Bobby Pins

bobby pinsI thought that once my kids were past the Lego and Polly Pockets phase of life that our plumbing would be safe from foreign objects.

I was wrong.

Nobody warned me about teenage girls and bobby pins.

When I was a teenager bobby pins were something that Grandma wore to hold her “set” until her next appointment with Edna.

My mom had some – a remnant of her teenage years in the 1950′s.  These were stored in the back of her dresser drawer and pulled out once or twice a year as needed to use in our high school plays.

They were not cool.

They were to be avoided at all costs.

But not any more.

Now they are hot commodities; much needed for the casual “updo” that my girls love.

And they are all over my house.

I find them in every room – on the floor, in the couch, on the counter, on the table, in the sink. I think the girls must shed them as they walk or something since I’ve even found bobby pins in their brothers’ room.

They leave rust stains in the shower, get stuck under the baseboards and have babies in the bathroom vanity. I cleaned out the drawers recently and found enough bobby pins to curl and set an entire nursing home wing.

I guess I should count my blessings.

Like the fact that my girls do their own hair now – and it’s beautiful.

And hey – at least bobby pins don’t hurt like a Lego when you step on it on your way to the bathroom in the middle of the night!

Homemade Greek Yogurt

Have you tried the Greek yogurt that’s all over the store shelves now?

I must admit that I’m really addicted!

But buying Greek yogurt can be pricey – at least double the price of regular yogurt.  Talk about budget busting.

DSC_0004So when I discovered that the fancy pants Greek yogurt in the stores is actually just plain yogurt with some of the whey drained off – I started researching ways to make it myself.

I could buy a large container of plain yogurt and strain it – but that would only save me a few cents. I wanted a lot of yogurt -cheap.

Like $1.39 gallon of sale milk – cheap.

And easy, too!

And I found it!

All I needed was a heavy bottomed pot, a thermometer, 2 quart sized jars with lids, a small cooler, a strainer, a bowl and a dishtowel.

So far – so good.

The actual yogurt is just 8 cups of milk – any kind. Whole milk makes a really rich and creamy yogurt – but everything works right down to skim.

And 4 tablespoons plain yogurt with live and active cultures.

That’s it. No fancy weird stuff you can’t pronounce.

Put the milk in the heavy bottomed pot and heat to 180 degrees, stirring regularly so that it doesn’t scorch.

As soon as the milk comes to temperature, take it off the heat and let it cool to 110 degrees.

Then add your plain yogurt and whisk well.

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Pour this mixture into two quart jars and screw on the lids. Place this jars in the small insulated cooler and pour 120 degree water into the cooler until the jars are submerged nearly to their lids.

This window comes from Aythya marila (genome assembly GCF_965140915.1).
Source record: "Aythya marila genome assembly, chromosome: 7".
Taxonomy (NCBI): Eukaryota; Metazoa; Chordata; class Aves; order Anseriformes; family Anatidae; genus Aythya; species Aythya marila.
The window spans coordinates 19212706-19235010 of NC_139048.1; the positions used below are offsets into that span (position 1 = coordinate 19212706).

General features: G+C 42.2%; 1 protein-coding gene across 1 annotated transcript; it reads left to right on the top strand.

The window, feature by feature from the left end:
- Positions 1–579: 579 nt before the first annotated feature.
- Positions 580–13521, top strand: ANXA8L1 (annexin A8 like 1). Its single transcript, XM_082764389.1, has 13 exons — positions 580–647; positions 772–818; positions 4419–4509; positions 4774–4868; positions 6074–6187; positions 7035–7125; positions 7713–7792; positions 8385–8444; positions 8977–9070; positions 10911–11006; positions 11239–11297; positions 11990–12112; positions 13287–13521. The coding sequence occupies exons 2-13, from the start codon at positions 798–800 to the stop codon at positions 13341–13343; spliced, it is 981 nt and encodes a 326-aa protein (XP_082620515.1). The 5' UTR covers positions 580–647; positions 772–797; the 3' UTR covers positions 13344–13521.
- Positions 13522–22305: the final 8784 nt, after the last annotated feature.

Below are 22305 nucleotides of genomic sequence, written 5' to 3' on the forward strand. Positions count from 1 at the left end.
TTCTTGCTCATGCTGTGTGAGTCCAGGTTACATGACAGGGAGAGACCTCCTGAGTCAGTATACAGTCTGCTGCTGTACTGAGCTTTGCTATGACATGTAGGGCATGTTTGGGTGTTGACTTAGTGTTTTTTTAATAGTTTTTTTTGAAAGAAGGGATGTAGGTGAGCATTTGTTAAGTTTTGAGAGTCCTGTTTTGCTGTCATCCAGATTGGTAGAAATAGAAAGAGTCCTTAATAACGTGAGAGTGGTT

Then close the cooler, set it aside and don’t touch it for at least 6 hours. (The longer you leave it in the cooler the more tang your yogurt will have.)

Viola! Six hours later you can remove the jars and have 8 cups of perfectly set plain yogurt.

Now – to make it into Greek yogurt – place the dishtowel in the strainer and set it over a bowl. Pour the yogurt into it and put it in the fridge for several hours. (I have left it on the counter before and it was fine – but don’t tell anybody!)The whey will strain out leaving you with a thick delicious Greek style yogurt.

DSC_0003Whole milk will have less whey and leave you more yogurt while the skim will reduce up to half but will be the equivalent of the 0% fat Greek yogurt you buy at the store.

The longer you let it strain, the thicker the end product.  I’ve heard that if you let it go for 24 hours you will get a product with cream cheese consistency.  You can add a little salt or spices and spread it on a bagel.

I normally go 4-6 hours, depending on when I remember it.

Some people use the whey in their cooking – but I choose to turn it into pork chops and feed it to the pigs. :)

So easy!

Heat the milk. Cool the milk slightly. Mix in the yogurt as a starter. Put them in jars. Incubate in the cooler. Strain. And bingo – you just saved yourself some serious cash.

Happy day!

Well – that’s a problem

Well -that's a problemWe lost our water on Friday.

Pedro was in the shower in the middle of washing his hair when the water pressure dropped and then quit.

This did not make him happy.

As soon as Buddy and I walked in the door after running some errands – he told us.

This did not make us happy.

And since we are not on rural water – but have our own well – there was nobody to call to come fix the problem.